Armenia would have to suffer consequences if it does not abide by the terms of the cease-fire, Turkish Foreign Minister Mevlüt Çavuşoğlu said Thursday.
Highlighting that Armenian Prime Minister Nikol Pashinian signed the agreement, Çavuşoğlu told reporters in Baku that it is a binding document and that Armenia would pay a price if it violates the deal.
"Azerbaijan is in favor of a peaceful solution but if Armenia insists on violating the agreement then it will have to bear the consequences," he said, noting that the fact that Baku signed the deal despite its military victories on the ground has proven that Azerbaijan is in favor of peace and that it only wants to retake its occupied territories.
Turkey and Russia have come to an understanding to determine violations of the Azerbaijan-Armenia peace deal on Nagorno-Karabakh, Çavuşoğlu said.
Çavuşoğlu said Ankara and Moscow will soon discuss details of the observation center that will be established to monitor violations of the cease-fire in Nagorno-Karabakh. He noted that unmanned aerial vehicles (UAVs) and manned aircraft will carry out surveillance missions over the area to ensure there are no violations.
"We will stand beside Azerbaijan and support them however they would like us to," Çavuşoğlu said.
The foreign minister also noted that Turkey hopes Armenia has learned its lesson to not attack other countries' territory.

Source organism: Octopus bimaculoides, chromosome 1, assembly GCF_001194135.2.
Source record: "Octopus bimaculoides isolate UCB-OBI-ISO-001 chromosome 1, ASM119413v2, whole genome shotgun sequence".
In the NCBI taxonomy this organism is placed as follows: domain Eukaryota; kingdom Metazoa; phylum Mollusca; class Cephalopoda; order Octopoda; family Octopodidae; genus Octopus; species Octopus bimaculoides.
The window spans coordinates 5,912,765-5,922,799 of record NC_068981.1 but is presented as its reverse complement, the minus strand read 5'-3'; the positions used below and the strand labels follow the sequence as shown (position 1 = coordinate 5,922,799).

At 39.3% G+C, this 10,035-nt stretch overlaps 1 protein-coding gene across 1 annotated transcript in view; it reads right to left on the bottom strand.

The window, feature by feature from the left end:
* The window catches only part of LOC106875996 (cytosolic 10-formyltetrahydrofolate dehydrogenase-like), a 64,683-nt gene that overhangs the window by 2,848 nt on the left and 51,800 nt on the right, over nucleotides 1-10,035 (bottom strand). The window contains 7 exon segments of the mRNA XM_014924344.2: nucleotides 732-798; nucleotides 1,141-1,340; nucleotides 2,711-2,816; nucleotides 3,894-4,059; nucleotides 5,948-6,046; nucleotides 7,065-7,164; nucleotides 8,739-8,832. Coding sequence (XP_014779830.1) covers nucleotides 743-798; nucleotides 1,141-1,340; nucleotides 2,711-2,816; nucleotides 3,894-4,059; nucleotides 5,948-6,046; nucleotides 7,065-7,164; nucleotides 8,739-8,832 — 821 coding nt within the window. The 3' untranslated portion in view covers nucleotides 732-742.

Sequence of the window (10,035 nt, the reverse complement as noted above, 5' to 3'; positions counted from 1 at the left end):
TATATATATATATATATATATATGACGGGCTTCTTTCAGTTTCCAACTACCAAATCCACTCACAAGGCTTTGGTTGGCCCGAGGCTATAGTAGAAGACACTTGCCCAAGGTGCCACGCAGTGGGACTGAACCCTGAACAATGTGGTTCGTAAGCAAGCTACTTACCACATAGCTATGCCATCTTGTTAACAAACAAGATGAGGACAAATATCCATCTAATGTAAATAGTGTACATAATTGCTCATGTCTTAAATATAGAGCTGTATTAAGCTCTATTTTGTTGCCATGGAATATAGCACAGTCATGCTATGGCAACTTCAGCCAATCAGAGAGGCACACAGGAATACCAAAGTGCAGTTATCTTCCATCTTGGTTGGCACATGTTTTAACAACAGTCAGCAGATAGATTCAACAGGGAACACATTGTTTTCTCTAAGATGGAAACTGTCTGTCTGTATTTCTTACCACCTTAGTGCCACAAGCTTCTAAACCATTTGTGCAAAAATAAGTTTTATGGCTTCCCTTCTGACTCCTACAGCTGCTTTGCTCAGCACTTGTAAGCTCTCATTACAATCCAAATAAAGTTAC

"The Minsk trio also needs to learn a lesson in this process," he added.
Criticizing France for taking sides during the conflict, Çavuşoğlu said Paris has shown why co-chairs have not been able to solve the three-decade-long conflict.
"France has not displayed an objective, balanced attitude. Despite Azerbaijan's positive stance, France has always continued to support Armenia and continues to maintain its negative stance after the cease-fire," he said.
Relations between Armenia and Azerbaijan have been tense since 1991 when the Armenian military occupied Nagorno-Karabakh, a territory recognized internationally as part of Azerbaijan.
Fresh clashes erupted on Sept. 27, and the Armenian Army continued its attacks on civilians and Azerbaijani forces, even violating humanitarian cease-fire agreements, for 44 days.
Baku liberated several cities and nearly 300 of its settlements and villages from Armenian occupation during that time.
On Nov. 10, the two countries signed a Russia-brokered agreement to end fighting and work toward a comprehensive solution for the conflict.
Turkey has welcomed the truce, which is a result of Baku's military successes and has given it an upper hand over Yerevan to resolve the three-decade dispute.
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